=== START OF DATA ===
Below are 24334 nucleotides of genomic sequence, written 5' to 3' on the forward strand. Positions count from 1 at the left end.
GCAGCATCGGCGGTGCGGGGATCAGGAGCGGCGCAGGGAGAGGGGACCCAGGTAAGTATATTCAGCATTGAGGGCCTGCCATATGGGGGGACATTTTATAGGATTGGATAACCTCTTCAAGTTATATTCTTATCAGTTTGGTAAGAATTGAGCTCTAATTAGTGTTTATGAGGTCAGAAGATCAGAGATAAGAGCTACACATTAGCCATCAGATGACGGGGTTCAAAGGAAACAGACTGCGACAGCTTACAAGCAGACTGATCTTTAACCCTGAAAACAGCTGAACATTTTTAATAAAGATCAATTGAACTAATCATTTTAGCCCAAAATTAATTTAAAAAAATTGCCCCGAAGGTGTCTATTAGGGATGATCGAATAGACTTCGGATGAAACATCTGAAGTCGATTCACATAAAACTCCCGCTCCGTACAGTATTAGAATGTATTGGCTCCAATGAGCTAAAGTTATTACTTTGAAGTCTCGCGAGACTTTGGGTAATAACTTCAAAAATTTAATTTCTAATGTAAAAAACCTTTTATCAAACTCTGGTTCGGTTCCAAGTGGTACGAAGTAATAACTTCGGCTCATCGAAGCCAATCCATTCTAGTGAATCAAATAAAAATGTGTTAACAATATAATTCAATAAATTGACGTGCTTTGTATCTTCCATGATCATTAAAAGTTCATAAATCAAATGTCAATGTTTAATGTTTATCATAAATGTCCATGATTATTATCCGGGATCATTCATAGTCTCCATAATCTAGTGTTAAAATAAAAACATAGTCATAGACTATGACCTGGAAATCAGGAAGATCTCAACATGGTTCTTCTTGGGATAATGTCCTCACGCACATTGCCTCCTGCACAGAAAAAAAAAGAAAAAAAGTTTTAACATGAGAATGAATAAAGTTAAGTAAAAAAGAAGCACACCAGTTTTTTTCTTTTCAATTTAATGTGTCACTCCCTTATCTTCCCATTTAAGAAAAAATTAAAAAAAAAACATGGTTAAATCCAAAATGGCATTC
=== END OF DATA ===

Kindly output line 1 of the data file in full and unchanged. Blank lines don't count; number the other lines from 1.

Below are 24334 nucleotides of genomic sequence, written 5' to 3' on the forward strand. Positions count from 1 at the left end.